Nationalize his term as governor? “You bet I am,” said Sanders
CABOT, Ark. –She toured the state in a motorhome emblazoned with her name, ran a television commercial that aired during Arkansas Razorbacks football games, and spoke to packed houses at restaurants. The introduction of former White House press secretary Sarah Sanders as a gubernatorial candidate hasn’t strayed from most of the campaigns here.
Except for the crowds, which is way beyond what people have seen in this predominantly rural location. And the campaign discourse, which often does not concern the state.
“As I travel around the state I keep hearing this criticism, ‘Oh, there’s this Sarah Sanders, who nationalizes racing,’” Sanders told hundreds of people packed into Colton’s Steak House at Cabot, a half hour drive from the state. capital of Little Rock. “And my response to these people is, ‘You bet I am.’ Because if you don’t pay attention to what’s going on in this country, you’re missing out on what’s going on. “
“Her approach suggests that she understands the contemporary electorate in Arkansas and everywhere,” said Janine Parry, professor of political science at the University of Arkansas. Politics, Parry said, “is in a period of deep nationalization.”
It’s a stark contrast to past races for Governor of Arkansas, where Republican Gov. Asa Hutchinson campaigned to demand computer training in schools. His predecessor, Democratic Governor Mike Beebe, called for the phase-out of the sales tax on groceries.
“Sarah Sanders is not running for governor of Arkansas. She’s running on a national stage, ”said Michael John Gray, former chairman of the state’s Democratic Party, who now heads an independent committee focused primarily on defeating Sanders’ candidacy.
Sanders’ approach reflects how polarized the country has become in recent years. Invoking unpopular National Democratic figures is seen as the best tactic to motivate voters, even in local races.
In Iowa, Republican Gov. Kim Reynolds, who is expected to run for office, criticizes Biden on many issues, including federal spending.
In Oklahoma, Republican Gov. Kevin Stitt, who faces re-election next year, has little to say about his state’s battle against COVID-19 – which passed the 10,000 dead mark this week – but posted a nifty video about Biden’s performance in Afghanistan.
Some Democrats are also nationally oriented. California Governor Gavin Newsom defeated a recall attempt earlier this month with a campaign denouncing “Trumpism.” for their right-wing policies.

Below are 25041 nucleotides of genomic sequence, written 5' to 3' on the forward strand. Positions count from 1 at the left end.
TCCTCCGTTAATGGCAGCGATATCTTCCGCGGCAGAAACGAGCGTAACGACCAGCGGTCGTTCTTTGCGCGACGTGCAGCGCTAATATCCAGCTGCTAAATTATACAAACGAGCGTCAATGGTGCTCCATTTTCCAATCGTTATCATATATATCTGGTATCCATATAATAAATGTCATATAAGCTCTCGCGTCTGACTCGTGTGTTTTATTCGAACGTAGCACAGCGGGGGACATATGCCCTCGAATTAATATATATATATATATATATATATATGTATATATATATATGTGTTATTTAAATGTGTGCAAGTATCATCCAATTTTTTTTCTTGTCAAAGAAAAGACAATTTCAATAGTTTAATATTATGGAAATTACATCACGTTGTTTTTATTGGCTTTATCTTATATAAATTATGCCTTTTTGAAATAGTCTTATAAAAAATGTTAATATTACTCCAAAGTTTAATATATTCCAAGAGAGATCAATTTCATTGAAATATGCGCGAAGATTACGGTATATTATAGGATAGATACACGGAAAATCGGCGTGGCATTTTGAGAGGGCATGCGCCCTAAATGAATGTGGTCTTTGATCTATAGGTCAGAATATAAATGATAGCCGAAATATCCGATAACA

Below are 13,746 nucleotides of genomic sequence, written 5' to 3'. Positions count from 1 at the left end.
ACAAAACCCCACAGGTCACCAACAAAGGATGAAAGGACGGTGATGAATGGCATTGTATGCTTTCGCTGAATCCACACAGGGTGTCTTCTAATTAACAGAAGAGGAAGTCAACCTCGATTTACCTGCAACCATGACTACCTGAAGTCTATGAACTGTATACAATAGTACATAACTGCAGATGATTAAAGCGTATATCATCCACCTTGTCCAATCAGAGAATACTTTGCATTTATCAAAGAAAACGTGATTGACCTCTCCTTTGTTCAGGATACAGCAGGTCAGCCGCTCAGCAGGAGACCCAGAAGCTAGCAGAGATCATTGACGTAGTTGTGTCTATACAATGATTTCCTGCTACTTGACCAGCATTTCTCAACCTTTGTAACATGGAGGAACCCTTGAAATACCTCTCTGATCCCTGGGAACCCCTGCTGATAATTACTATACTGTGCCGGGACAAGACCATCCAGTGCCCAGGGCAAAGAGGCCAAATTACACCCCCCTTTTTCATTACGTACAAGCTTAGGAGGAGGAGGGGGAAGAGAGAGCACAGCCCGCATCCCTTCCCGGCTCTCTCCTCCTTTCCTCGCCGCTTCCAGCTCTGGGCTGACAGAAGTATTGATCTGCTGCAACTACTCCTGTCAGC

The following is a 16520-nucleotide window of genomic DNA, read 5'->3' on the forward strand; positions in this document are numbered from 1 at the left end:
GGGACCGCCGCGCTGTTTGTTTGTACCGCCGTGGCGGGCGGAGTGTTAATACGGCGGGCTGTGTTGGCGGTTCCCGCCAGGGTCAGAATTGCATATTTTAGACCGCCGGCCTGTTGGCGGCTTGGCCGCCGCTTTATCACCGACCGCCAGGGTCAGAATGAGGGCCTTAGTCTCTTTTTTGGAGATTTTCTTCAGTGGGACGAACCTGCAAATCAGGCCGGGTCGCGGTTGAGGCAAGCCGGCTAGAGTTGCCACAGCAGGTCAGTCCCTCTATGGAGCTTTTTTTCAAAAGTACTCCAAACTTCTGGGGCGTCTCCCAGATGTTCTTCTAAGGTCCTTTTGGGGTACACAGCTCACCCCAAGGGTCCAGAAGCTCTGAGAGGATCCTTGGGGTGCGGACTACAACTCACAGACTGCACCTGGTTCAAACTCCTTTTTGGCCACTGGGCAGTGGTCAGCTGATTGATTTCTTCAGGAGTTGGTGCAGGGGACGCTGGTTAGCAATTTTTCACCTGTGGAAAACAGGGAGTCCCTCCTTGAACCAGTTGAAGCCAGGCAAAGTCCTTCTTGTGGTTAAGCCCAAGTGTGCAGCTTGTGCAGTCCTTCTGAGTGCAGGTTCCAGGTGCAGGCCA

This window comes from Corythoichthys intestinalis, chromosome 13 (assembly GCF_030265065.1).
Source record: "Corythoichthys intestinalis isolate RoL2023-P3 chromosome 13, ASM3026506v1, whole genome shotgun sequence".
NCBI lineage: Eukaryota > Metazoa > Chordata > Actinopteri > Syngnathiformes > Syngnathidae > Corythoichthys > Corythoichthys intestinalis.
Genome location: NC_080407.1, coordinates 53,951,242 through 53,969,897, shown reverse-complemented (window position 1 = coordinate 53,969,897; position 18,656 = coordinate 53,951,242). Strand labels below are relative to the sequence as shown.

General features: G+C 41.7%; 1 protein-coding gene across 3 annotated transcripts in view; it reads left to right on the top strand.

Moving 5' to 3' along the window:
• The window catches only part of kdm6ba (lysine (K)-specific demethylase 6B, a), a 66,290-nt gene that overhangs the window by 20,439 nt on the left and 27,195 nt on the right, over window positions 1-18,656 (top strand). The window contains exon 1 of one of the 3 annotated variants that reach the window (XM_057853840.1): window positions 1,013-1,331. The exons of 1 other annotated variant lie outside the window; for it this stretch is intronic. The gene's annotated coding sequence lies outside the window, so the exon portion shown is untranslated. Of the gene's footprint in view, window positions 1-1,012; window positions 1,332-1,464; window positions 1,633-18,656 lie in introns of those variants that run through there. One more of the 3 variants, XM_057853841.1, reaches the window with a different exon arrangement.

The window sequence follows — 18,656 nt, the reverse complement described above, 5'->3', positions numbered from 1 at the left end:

When Sanders talks about Arkansas, she only does it in broad strokes. She says she’s sick of the state being at the bottom of many rankings. She said she wanted to eliminate the state income tax, although she gave no indication of how. She also mentions doing something about workforce education and training, which she says hasn’t changed significantly since her father, Mike Huckabee, was governor from 1996 to 2007.
“We have to stop trying to push kids through the system and focus on how we prepare them to enter the workforce,” she told The Associated Press.
Although best known for her White House briefings, in which she fought with reporters and faced questions about her veracity, Sanders is no stranger to state policy. She appeared in television commercials for her father’s campaigns in the 1990s and early 2000s and chaired the campaign of Arkansas Senator John Boozman.
She mostly avoids referring to the current governor, Hutchinson, whom Trump called RINO, or Republican in name only, after he vetoed an anti-transgender bill. Hutchinson is prevented by state term limits from running for governor again.
His first TV commercial featured images of his father and former President Bill Clinton as they marked the 40th anniversary of the desegregation of Little Rock Central High School. He quickly pivots on a favorite target, claiming that “the radical left wants to teach our children that America is a racist and evil country.”
Sanders embarked on a statewide tour this month that included a rally with country singer John Rich that drew 1,000 people and a parade on Lake Ouachita which his campaign said included more than 1,500 boats.
At her stop in Cabot – a town of about 25,000 people – Sanders received the loudest applause when she spoke about Trump.
“I am proud to have worked with a president who did exactly what he said he was going to do,” she said.
Sanders’ only rival in the Republican primary, Attorney General Leslie Rutledge, has fallen behind in fundraising. Sanders said in July that she has raised $ 9 million since announcing her candidacy, with the majority of the money coming from out of state.
Rutledge says there is little accomplishment behind Sanders’ rhetoric.
“While my opponent talks about the liberal left in Washington, DC, it has done nothing to fight them effectively over the past few years,” Rutledge told the AP.
Democrats, who are facing a tough climb, are trying to highlight Sanders’ stint in the White House as a sign she can’t bring people together.
But in Arkansas, where Trump won with over 62% of the vote, his hyperpartisan past is a boon for many. In Cabot, some in the mostly unmasked audience donned red Trump hats and shirts depicting the former president.
“All she stands for is just to maintain the American way of life, the conservative way of life, to preserve our rights,” said Kristen Harrington, who works at a honey company in Cabot and who wore a shirt with the inscription “Mean Tweets 2024”.
Harold Glenn Earnest, a 96-year veteran of Little Romance about 30 miles north of Cabot, who Sanders spoke with at the restaurant, said he’s already thinking beyond the Governor’s Mansion for Sanders.
“She will be the governor. There’s no question, “Earnest said.” I want to see her run for president. “
Associated Press editors Kathleen Ronayne, David Pitt, Marc Levy, Michael Catalini, and Sean Murphy contributed to this report.